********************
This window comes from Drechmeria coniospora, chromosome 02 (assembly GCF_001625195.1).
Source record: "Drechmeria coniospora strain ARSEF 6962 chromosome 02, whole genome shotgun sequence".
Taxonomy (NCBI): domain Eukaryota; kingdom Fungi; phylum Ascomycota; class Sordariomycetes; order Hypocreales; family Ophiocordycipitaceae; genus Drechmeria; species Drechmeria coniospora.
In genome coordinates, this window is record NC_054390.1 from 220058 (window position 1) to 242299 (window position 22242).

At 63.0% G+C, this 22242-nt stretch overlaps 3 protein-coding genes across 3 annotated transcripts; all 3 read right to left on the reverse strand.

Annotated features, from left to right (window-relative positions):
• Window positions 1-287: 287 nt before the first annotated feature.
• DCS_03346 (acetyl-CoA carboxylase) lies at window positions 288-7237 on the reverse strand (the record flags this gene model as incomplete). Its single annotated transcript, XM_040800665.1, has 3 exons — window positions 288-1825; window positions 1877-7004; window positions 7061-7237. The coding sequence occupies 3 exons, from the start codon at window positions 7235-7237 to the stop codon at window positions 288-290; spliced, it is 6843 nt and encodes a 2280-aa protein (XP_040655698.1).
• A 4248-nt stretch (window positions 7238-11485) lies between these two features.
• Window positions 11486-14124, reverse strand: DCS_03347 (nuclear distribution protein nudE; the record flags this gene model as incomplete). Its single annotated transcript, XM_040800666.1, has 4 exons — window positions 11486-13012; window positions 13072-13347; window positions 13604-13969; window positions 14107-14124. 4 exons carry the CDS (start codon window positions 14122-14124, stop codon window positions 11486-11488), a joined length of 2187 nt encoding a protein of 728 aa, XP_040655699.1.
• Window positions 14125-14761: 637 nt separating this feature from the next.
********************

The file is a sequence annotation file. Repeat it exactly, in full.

This window comes from Drechmeria coniospora, chromosome 02 (assembly GCF_001625195.1).
Source record: "Drechmeria coniospora strain ARSEF 6962 chromosome 02, whole genome shotgun sequence".
Taxonomy (NCBI): domain Eukaryota; kingdom Fungi; phylum Ascomycota; class Sordariomycetes; order Hypocreales; family Ophiocordycipitaceae; genus Drechmeria; species Drechmeria coniospora.
In genome coordinates, this window is record NC_054390.1 from 220058 (window position 1) to 242299 (window position 22242).

At 63.0% G+C, this 22242-nt stretch overlaps 3 protein-coding genes across 3 annotated transcripts; all 3 read right to left on the reverse strand.

Annotated features, from left to right (window-relative positions):
• Window positions 1-287: 287 nt before the first annotated feature.
• DCS_03346 (acetyl-CoA carboxylase) lies at window positions 288-7237 on the reverse strand (the record flags this gene model as incomplete). Its single annotated transcript, XM_040800665.1, has 3 exons — window positions 288-1825; window positions 1877-7004; window positions 7061-7237. The coding sequence occupies 3 exons, from the start codon at window positions 7235-7237 to the stop codon at window positions 288-290; spliced, it is 6843 nt and encodes a 2280-aa protein (XP_040655698.1).
• A 4248-nt stretch (window positions 7238-11485) lies between these two features.
• Window positions 11486-14124, reverse strand: DCS_03347 (nuclear distribution protein nudE; the record flags this gene model as incomplete). Its single annotated transcript, XM_040800666.1, has 4 exons — window positions 11486-13012; window positions 13072-13347; window positions 13604-13969; window positions 14107-14124. 4 exons carry the CDS (start codon window positions 14122-14124, stop codon window positions 11486-11488), a joined length of 2187 nt encoding a protein of 728 aa, XP_040655699.1.
• Window positions 14125-14761: 637 nt separating this feature from the next.